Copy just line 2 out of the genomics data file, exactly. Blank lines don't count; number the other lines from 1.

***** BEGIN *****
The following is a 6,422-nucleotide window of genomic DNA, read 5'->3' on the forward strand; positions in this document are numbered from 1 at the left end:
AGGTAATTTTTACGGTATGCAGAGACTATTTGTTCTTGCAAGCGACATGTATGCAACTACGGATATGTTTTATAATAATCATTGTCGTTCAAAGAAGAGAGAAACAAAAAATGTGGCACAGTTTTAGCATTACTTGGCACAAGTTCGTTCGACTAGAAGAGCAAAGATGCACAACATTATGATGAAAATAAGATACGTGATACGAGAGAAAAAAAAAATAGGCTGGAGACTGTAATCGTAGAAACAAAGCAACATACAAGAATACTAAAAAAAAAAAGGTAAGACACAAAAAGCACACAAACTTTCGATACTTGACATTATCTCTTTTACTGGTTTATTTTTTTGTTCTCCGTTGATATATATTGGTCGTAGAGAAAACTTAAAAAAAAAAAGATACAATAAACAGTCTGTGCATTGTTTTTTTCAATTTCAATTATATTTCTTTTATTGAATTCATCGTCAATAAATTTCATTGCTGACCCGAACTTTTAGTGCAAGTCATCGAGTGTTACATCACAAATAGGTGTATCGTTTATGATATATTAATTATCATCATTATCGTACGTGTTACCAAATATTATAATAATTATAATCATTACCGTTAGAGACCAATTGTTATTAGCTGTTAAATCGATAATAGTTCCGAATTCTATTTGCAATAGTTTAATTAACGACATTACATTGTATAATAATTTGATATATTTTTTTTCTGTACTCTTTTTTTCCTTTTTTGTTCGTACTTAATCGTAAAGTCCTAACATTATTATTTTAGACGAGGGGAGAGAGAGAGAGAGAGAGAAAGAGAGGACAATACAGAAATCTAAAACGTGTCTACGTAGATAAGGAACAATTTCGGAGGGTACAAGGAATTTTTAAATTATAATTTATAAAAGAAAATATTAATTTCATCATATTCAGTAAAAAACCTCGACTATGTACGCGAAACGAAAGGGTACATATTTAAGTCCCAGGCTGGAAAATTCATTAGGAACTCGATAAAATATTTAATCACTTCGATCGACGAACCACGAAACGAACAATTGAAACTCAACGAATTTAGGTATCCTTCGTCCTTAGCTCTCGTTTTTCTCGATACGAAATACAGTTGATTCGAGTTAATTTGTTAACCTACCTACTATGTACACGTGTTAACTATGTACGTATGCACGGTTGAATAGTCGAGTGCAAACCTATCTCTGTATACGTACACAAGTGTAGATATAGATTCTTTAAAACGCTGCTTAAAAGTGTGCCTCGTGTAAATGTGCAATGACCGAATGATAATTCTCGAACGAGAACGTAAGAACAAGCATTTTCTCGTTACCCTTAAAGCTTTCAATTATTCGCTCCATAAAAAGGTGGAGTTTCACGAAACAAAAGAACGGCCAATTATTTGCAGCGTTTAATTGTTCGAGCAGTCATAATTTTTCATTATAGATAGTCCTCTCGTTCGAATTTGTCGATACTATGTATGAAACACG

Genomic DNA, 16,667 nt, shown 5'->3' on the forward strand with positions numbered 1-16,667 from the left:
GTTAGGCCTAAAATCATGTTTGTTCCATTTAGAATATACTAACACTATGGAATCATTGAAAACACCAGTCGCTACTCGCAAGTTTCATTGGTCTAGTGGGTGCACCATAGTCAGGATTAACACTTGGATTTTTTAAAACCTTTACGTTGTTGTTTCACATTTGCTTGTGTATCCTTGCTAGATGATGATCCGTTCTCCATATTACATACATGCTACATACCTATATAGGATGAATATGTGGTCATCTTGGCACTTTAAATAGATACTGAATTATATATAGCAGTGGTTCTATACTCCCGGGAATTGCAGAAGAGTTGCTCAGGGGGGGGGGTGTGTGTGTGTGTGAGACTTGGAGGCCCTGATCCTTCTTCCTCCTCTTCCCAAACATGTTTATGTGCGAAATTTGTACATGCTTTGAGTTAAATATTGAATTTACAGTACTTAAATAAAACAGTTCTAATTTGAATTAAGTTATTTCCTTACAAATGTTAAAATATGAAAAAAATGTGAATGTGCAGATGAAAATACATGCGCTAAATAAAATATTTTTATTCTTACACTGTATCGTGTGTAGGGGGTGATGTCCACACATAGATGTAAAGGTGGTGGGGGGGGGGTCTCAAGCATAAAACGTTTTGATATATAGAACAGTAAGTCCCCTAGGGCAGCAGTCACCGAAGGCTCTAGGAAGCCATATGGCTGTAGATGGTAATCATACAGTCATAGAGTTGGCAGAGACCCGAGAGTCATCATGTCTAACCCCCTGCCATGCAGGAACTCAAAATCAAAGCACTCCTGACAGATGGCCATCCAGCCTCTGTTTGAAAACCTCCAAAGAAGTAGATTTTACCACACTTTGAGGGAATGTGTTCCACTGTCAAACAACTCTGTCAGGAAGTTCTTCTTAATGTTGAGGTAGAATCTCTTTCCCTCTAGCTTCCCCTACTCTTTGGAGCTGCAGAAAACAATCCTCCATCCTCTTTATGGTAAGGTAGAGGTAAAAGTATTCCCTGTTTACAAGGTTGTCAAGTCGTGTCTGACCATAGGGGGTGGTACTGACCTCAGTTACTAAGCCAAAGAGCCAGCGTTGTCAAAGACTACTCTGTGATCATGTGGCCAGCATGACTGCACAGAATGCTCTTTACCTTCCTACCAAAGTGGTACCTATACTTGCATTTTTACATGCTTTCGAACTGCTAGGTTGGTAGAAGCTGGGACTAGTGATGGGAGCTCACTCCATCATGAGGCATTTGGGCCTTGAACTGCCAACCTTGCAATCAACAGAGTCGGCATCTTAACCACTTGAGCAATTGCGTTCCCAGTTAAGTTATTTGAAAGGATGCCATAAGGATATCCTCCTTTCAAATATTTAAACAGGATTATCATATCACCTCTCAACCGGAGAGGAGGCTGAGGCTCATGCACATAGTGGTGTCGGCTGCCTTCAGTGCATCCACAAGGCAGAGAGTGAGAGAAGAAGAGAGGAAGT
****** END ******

AGGTAATTTTTACGGTATGCAGAGACTATTTGTTCTTGCAAGCGACATGTATGCAACTACGGATATGTTTTATAATAATCATTGTCGTTCAAAGAAGAGAGAAACAAAAAATGTGGCACAGTTTTAGCATTACTTGGCACAAGTTCGTTCGACTAGAAGAGCAAAGATGCACAACATTATGATGAAAATAAGATACGTGATACGAGAGAAAAAAAAAATAGGCTGGAGACTGTAATCGTAGAAACAAAGCAACATACAAGAATACTAAAAAAAAAAAGGTAAGACACAAAAAGCACACAAACTTTCGATACTTGACATTATCTCTTTTACTGGTTTATTTTTTTGTTCTCCGTTGATATATATTGGTCGTAGAGAAAACTTAAAAAAAAAAAGATACAATAAACAGTCTGTGCATTGTTTTTTTCAATTTCAATTATATTTCTTTTATTGAATTCATCGTCAATAAATTTCATTGCTGACCCGAACTTTTAGTGCAAGTCATCGAGTGTTACATCACAAATAGGTGTATCGTTTATGATATATTAATTATCATCATTATCGTACGTGTTACCAAATATTATAATAATTATAATCATTACCGTTAGAGACCAATTGTTATTAGCTGTTAAATCGATAATAGTTCCGAATTCTATTTGCAATAGTTTAATTAACGACATTACATTGTATAATAATTTGATATATTTTTTTTCTGTACTCTTTTTTTCCTTTTTTGTTCGTACTTAATCGTAAAGTCCTAACATTATTATTTTAGACGAGGGGAGAGAGAGAGAGAGAGAGAAAGAGAGGACAATACAGAAATCTAAAACGTGTCTACGTAGATAAGGAACAATTTCGGAGGGTACAAGGAATTTTTAAATTATAATTTATAAAAGAAAATATTAATTTCATCATATTCAGTAAAAAACCTCGACTATGTACGCGAAACGAAAGGGTACATATTTAAGTCCCAGGCTGGAAAATTCATTAGGAACTCGATAAAATATTTAATCACTTCGATCGACGAACCACGAAACGAACAATTGAAACTCAACGAATTTAGGTATCCTTCGTCCTTAGCTCTCGTTTTTCTCGATACGAAATACAGTTGATTCGAGTTAATTTGTTAACCTACCTACTATGTACACGTGTTAACTATGTACGTATGCACGGTTGAATAGTCGAGTGCAAACCTATCTCTGTATACGTACACAAGTGTAGATATAGATTCTTTAAAACGCTGCTTAAAAGTGTGCCTCGTGTAAATGTGCAATGACCGAATGATAATTCTCGAACGAGAACGTAAGAACAAGCATTTTCTCGTTACCCTTAAAGCTTTCAATTATTCGCTCCATAAAAAGGTGGAGTTTCACGAAACAAAAGAACGGCCAATTATTTGCAGCGTTTAATTGTTCGAGCAGTCATAATTTTTCATTATAGATAGTCCTCTCGTTCGAATTTGTCGATACTATGTATGAAACACG